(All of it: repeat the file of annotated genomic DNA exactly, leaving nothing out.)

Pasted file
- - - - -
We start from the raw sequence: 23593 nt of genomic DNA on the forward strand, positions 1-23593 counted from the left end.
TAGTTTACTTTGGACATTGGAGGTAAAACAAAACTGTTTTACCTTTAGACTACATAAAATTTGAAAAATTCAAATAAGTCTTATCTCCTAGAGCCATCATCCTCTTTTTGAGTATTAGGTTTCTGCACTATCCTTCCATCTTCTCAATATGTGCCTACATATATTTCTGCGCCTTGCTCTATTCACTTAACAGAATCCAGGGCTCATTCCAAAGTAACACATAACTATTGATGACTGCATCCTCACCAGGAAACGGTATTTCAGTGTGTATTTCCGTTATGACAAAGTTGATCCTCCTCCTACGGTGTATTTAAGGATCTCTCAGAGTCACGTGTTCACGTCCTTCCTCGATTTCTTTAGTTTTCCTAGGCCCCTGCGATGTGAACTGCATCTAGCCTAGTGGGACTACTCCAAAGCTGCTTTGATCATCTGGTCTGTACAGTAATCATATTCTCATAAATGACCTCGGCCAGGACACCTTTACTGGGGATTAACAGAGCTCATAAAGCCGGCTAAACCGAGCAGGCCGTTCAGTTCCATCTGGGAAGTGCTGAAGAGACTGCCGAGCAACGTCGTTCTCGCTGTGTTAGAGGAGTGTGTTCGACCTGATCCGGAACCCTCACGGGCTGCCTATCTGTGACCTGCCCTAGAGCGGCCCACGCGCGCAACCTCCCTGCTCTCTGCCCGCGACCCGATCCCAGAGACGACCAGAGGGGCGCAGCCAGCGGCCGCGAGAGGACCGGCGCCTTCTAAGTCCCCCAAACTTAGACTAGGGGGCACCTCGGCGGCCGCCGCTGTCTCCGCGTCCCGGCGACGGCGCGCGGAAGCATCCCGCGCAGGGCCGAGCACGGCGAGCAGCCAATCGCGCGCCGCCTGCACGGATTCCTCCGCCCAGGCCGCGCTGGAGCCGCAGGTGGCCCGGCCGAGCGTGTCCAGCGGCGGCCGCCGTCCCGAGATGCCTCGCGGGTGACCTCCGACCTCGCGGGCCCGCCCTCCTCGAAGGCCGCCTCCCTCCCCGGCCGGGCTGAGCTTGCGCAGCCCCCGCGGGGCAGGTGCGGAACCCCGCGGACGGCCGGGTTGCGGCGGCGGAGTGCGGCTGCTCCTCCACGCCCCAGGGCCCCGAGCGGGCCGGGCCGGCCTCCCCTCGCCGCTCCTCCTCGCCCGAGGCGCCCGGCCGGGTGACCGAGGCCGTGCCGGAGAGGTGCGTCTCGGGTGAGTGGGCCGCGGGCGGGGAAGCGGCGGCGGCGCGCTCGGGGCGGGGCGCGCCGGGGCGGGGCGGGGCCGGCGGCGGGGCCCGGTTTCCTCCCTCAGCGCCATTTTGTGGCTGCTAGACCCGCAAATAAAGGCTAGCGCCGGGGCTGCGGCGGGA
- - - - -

We start from the raw sequence: 23593 nt of genomic DNA on the forward strand, positions 1-23593 counted from the left end.
TAGTTTACTTTGGACATTGGAGGTAAAACAAAACTGTTTTACCTTTAGACTACATAAAATTTGAAAAATTCAAATAAGTCTTATCTCCTAGAGCCATCATCCTCTTTTTGAGTATTAGGTTTCTGCACTATCCTTCCATCTTCTCAATATGTGCCTACATATATTTCTGCGCCTTGCTCTATTCACTTAACAGAATCCAGGGCTCATTCCAAAGTAACACATAACTATTGATGACTGCATCCTCACCAGGAAACGGTATTTCAGTGTGTATTTCCGTTATGACAAAGTTGATCCTCCTCCTACGGTGTATTTAAGGATCTCTCAGAGTCACGTGTTCACGTCCTTCCTCGATTTCTTTAGTTTTCCTAGGCCCCTGCGATGTGAACTGCATCTAGCCTAGTGGGACTACTCCAAAGCTGCTTTGATCATCTGGTCTGTACAGTAATCATATTCTCATAAATGACCTCGGCCAGGACACCTTTACTGGGGATTAACAGAGCTCATAAAGCCGGCTAAACCGAGCAGGCCGTTCAGTTCCATCTGGGAAGTGCTGAAGAGACTGCCGAGCAACGTCGTTCTCGCTGTGTTAGAGGAGTGTGTTCGACCTGATCCGGAACCCTCACGGGCTGCCTATCTGTGACCTGCCCTAGAGCGGCCCACGCGCGCAACCTCCCTGCTCTCTGCCCGCGACCCGATCCCAGAGACGACCAGAGGGGCGCAGCCAGCGGCCGCGAGAGGACCGGCGCCTTCTAAGTCCCCCAAACTTAGACTAGGGGGCACCTCGGCGGCCGCCGCTGTCTCCGCGTCCCGGCGACGGCGCGCGGAAGCATCCCGCGCAGGGCCGAGCACGGCGAGCAGCCAATCGCGCGCCGCCTGCACGGATTCCTCCGCCCAGGCCGCGCTGGAGCCGCAGGTGGCCCGGCCGAGCGTGTCCAGCGGCGGCCGCCGTCCCGAGATGCCTCGCGGGTGACCTCCGACCTCGCGGGCCCGCCCTCCTCGAAGGCCGCCTCCCTCCCCGGCCGGGCTGAGCTTGCGCAGCCCCCGCGGGGCAGGTGCGGAACCCCGCGGACGGCCGGGTTGCGGCGGCGGAGTGCGGCTGCTCCTCCACGCCCCAGGGCCCCGAGCGGGCCGGGCCGGCCTCCCCTCGCCGCTCCTCCTCGCCCGAGGCGCCCGGCCGGGTGACCGAGGCCGTGCCGGAGAGGTGCGTCTCGGGTGAGTGGGCCGCGGGCGGGGAAGCGGCGGCGGCGCGCTCGGGGCGGGGCGCGCCGGGGCGGGGCGGGGCCGGCGGCGGGGCCCGGTTTCCTCCCTCAGCGCCATTTTGTGGCTGCTAGACCCGCAAATAAAGGCTAGCGCCGGGGCTGCGGCGGGA